Evan Hansen, Jennifer Newland: Environmental restoration creates jobs, grows WV

By By Evan Hansen and Jennifer Newland

With West Virginia’s budget deficit in the hundreds of millions of dollars each year and jobs so scarce, new economic development approaches are needed. A strategic partnership between Downstream Strategies and the Canaan Valley Institute offers an approach that links environmental restoration with economic development.

We work with partners to build on each community’s strengths, develop action plans and implement on-the-ground projects that clean up pollution and set the stage for new economic development.

Our work is part of a growing, statewide restoration industry that transforms liabilities into assets.

Restoration projects employ local people, diversify the state’s economy, support other economic sectors and improve our quality of life.

Brownfields are examples of liabilities found in many West Virginia communities. They are former industrial or commercial sites where future use is hindered by real or perceived environmental contamination. They sit unoccupied, a source of blight.

Tapping into federal funds allows us to assess and clean up contamination so that new businesses will move in. In Thomas, for example, we have assessed six sites across the town, including several dilapidated buildings, and we are working to assess and revitalize the town’s Riverfront Park, which straddles the North Fork of the Blackwater River in the historic downtown business district.

Some of the crumbling old buildings have already been removed or are now being renovated, complementing other revitalization efforts and improving safety and attractiveness of the downtown. Once the project is completed, the Riverfront Park will be fully developed with trails and a new pedestrian bridge connecting the downtown to trailhead showers and bathrooms, a fishing pier, sculpture gardens, and an outdoor amphitheater.

Other liabilities include streams polluted by past coal mining. A Downstream Strategies study calculated the economic benefits of remediating this pollution in the North Branch of the Potomac along the West Virginia/Maryland border. Decades ago, this river was dead. Today, acid mine drainage treatment has restored native trout and bass populations, and anglers and boaters spend $2.1 million per year in the area. This spending cycles through the local economy, creating a $3 million economic impact and dozens of jobs.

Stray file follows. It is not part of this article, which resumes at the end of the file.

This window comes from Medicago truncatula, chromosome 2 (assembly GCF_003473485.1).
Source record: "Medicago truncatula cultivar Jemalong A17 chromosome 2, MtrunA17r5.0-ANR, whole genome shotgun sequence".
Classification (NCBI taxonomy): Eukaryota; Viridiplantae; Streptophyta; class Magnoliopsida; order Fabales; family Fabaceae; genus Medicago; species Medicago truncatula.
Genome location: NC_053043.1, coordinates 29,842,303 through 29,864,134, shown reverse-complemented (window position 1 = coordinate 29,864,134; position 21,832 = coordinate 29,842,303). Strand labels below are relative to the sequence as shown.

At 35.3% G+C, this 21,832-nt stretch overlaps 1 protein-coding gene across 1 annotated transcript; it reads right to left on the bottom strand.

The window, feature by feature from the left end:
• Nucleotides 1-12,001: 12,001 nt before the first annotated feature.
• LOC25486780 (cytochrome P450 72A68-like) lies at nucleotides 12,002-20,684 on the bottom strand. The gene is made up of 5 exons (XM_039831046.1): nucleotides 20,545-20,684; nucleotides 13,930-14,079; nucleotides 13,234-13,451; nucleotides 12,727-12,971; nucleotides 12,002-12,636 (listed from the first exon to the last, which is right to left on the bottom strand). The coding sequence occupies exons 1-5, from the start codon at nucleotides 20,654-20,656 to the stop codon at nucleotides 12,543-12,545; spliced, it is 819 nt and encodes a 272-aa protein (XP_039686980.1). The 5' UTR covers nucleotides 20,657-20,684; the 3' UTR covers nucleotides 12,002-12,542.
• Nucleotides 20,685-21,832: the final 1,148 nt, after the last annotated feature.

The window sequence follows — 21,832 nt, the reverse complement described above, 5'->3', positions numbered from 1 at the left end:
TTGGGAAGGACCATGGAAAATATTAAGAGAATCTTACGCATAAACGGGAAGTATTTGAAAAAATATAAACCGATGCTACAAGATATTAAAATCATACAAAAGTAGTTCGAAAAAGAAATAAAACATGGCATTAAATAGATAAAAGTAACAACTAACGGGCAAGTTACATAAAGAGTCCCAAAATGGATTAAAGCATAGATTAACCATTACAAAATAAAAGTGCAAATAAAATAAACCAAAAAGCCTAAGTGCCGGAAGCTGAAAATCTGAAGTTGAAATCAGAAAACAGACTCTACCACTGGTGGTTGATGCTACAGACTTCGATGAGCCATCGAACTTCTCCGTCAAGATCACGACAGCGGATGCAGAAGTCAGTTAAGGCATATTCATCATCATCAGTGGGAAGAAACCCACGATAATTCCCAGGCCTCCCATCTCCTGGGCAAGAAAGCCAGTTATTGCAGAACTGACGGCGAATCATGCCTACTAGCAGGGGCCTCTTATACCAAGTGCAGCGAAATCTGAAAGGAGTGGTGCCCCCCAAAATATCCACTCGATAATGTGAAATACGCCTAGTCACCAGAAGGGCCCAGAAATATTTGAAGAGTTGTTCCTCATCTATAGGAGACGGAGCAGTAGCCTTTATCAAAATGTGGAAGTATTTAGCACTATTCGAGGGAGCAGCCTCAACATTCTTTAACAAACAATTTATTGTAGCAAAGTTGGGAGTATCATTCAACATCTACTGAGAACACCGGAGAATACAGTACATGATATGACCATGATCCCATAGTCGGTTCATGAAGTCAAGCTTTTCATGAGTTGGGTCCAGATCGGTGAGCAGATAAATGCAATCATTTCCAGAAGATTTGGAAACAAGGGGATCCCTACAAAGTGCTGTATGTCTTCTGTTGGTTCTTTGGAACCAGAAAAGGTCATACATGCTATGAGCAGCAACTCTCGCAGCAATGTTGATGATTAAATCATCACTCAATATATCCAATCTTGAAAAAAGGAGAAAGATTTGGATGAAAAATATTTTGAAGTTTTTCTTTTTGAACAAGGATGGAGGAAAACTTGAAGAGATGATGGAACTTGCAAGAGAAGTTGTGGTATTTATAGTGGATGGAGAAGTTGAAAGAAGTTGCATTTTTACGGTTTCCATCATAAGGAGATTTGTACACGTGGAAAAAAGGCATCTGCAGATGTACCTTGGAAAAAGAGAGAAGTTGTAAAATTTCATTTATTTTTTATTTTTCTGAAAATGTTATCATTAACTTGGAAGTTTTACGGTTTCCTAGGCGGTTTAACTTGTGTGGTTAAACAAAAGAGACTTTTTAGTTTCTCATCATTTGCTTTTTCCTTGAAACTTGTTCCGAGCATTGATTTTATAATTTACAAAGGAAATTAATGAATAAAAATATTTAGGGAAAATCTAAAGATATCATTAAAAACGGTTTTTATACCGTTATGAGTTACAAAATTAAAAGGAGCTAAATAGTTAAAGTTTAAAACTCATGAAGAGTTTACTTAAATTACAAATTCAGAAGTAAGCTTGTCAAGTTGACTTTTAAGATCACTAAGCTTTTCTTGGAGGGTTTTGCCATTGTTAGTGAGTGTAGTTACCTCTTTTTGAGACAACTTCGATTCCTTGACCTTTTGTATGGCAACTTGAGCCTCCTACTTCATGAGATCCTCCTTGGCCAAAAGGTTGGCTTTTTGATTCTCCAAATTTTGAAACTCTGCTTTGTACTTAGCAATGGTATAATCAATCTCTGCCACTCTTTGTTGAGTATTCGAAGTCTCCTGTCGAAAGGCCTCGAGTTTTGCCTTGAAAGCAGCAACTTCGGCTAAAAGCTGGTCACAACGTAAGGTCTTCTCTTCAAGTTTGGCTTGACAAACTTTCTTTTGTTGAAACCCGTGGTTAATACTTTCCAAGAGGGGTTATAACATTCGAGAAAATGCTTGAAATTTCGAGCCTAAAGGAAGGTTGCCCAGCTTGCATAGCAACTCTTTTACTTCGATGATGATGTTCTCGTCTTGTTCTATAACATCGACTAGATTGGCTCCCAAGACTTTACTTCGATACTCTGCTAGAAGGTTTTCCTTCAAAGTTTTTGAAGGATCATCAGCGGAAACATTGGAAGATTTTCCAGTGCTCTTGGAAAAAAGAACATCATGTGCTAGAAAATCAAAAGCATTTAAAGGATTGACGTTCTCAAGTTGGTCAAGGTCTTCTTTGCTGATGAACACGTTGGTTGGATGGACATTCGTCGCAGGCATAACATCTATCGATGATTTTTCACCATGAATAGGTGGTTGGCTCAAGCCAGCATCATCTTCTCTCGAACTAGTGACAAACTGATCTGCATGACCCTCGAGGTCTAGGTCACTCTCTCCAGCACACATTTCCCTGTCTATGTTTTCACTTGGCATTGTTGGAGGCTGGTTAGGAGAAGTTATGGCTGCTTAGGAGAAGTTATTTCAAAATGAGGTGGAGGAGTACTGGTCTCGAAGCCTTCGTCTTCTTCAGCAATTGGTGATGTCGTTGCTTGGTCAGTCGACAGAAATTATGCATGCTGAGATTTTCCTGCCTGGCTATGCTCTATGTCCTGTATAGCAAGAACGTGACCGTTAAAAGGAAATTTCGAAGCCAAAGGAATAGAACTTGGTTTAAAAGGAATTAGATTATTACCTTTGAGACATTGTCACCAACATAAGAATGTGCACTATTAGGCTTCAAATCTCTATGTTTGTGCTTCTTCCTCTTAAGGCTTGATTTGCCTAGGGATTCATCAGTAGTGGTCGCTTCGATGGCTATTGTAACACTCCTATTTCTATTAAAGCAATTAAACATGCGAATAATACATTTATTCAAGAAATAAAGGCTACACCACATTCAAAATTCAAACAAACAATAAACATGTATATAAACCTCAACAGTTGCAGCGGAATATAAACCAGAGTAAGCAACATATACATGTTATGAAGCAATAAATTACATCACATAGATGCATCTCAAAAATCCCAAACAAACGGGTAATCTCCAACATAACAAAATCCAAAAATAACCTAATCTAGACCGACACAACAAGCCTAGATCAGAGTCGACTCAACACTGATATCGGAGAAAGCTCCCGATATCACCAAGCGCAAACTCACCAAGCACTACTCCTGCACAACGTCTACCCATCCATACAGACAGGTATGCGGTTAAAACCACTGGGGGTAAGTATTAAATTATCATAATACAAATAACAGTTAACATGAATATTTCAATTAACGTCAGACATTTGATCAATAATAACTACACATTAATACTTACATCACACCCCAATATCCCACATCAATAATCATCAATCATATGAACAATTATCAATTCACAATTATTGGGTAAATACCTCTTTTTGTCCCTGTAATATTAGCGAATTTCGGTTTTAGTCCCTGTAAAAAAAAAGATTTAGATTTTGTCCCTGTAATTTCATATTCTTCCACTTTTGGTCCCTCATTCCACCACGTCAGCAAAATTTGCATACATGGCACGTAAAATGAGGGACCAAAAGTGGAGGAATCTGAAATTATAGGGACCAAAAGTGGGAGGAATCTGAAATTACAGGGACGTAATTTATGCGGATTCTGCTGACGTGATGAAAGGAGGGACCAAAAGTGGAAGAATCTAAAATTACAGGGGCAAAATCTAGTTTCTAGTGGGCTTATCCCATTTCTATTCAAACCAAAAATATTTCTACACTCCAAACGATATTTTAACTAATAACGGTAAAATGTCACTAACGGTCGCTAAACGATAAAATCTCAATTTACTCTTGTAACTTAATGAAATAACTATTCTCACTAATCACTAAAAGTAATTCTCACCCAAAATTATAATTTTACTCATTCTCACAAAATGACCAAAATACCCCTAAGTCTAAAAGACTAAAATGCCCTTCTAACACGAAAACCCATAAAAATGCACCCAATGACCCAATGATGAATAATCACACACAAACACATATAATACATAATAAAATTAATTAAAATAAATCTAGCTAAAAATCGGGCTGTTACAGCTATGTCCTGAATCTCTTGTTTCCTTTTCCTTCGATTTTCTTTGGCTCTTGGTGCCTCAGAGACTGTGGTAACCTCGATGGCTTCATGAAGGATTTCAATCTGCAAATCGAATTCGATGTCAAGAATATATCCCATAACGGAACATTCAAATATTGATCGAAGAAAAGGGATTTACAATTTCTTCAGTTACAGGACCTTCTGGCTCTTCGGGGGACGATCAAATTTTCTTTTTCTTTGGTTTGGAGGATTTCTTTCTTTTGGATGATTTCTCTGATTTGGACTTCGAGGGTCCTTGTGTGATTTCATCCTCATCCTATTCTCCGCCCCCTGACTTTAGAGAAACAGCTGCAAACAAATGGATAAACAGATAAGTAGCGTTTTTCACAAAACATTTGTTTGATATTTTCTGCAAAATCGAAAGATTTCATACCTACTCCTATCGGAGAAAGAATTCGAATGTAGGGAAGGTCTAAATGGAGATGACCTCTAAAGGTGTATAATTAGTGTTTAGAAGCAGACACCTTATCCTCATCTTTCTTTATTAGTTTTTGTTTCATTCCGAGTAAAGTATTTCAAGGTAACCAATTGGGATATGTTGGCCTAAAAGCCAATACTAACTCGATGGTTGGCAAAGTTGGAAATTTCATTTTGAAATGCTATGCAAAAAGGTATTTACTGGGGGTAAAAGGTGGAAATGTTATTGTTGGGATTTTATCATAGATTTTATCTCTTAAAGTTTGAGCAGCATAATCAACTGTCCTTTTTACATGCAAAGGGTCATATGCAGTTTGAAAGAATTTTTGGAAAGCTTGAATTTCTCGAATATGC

Restoration projects bring investment to rural communities. The Southern West Virginia Mitigation Bank includes three sites in Logan and McDowell counties totaling nearly 10,000 acres. These projects restored steep, headwater streams across old gas well pads, mine benches and valley fills, and planted native vegetation along streambanks to restore several watersheds. Unwanted and poorly constructed forest roads were eliminated to reduce erosion and allow rainwater and snowmelt to filter into the soil to feed streams during drier periods.

Two of the restored sites are now leased by the state Division of Natural Resources as wildlife management areas and are used by residents and visitors in a region where public land is scarce. One site also hosts the first of the state’s re-introduced elk population, which is a real asset for West Virginia. This restoration project cycled tens of millions of dollars in private spending through the local economy and employed local engineering firms and heavy equipment operators.

In Berkeley County, we repaired eroding streambanks, protecting rural homeowners from further loss of their property during floods, while also reducing pollution. Reworking these streambanks into vibrant habitat for native songbirds and a corridor for other wildlife also reduced excess sediment downstream.

Landowners and the community as a whole benefit from this restoration work.

Transforming liabilities into assets takes creativity, technical experience and skilled labor — traits that West Virginia workers possess. Restoration projects also develop new skills that can be applied in other industries.

While restoration work requires investments from private entities and state and federal agencies, these investments provide solid returns. As state and local leaders make decisions about how to create jobs and diversify the economy, restoration projects like these must be an important part of the discussion.

Downstream Strategies and the Canaan Valley Institute are committed to growing the restoration industry as part of the state’s economic development strategy. We will continue to put our experience and networks to work to transform community liabilities into assets that work for residents and businesses across West Virginia.

Evan Hansen is president of Downstream Strategies, an environmental consulting company in Morgantown and Alderson. Jennifer Newland is executive director of the Canaan Valley Institute, a nonprofit organization in Davis.

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